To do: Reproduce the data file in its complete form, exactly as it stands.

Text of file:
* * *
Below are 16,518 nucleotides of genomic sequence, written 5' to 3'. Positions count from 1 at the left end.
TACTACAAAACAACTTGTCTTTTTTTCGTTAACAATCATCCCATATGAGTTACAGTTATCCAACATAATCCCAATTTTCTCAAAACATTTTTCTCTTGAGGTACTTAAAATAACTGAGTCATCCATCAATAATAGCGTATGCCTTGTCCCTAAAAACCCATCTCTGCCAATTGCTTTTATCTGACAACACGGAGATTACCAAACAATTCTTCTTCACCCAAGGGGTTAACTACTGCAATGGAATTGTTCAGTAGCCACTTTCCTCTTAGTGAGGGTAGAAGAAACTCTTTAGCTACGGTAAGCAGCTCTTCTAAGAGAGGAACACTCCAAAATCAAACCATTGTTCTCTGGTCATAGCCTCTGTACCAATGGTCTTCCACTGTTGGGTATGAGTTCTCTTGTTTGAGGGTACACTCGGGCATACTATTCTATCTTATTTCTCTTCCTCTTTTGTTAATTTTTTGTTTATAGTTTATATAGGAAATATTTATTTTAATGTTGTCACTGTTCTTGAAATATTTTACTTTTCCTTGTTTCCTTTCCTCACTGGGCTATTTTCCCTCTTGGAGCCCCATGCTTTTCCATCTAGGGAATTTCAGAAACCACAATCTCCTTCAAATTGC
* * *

Below are 16,518 nucleotides of genomic sequence, written 5' to 3'. Positions count from 1 at the left end.
TACTACAAAACAACTTGTCTTTTTTTCGTTAACAATCATCCCATATGAGTTACAGTTATCCAACATAATCCCAATTTTCTCAAAACATTTTTCTCTTGAGGTACTTAAAATAACTGAGTCATCCATCAATAATAGCGTATGCCTTGTCCCTAAAAACCCATCTCTGCCAATTGCTTTTATCTGACAACACGGAGATTACCAAACAATTCTTCTTCACCCAAGGGGTTAACTACTGCAATGGAATTGTTCAGTAGCCACTTTCCTCTTAGTGAGGGTAGAAGAAACTCTTTAGCTACGGTAAGCAGCTCTTCTAAGAGAGGAACACTCCAAAATCAAACCATTGTTCTCTGGTCATAGCCTCTGTACCAATGGTCTTCCACTGTTGGGTATGAGTTCTCTTGTTTGAGGGTACACTCGGGCATACTATTCTATCTTATTTCTCTTCCTCTTTTGTTAATTTTTTGTTTATAGTTTATATAGGAAATATTTATTTTAATGTTGTCACTGTTCTTGAAATATTTTACTTTTCCTTGTTTCCTTTCCTCACTGGGCTATTTTCCCTCTTGGAGCCCCATGCTTTTCCATCTAGGGAATTTCAGAAACCACAATCTCCTTCAAATTGC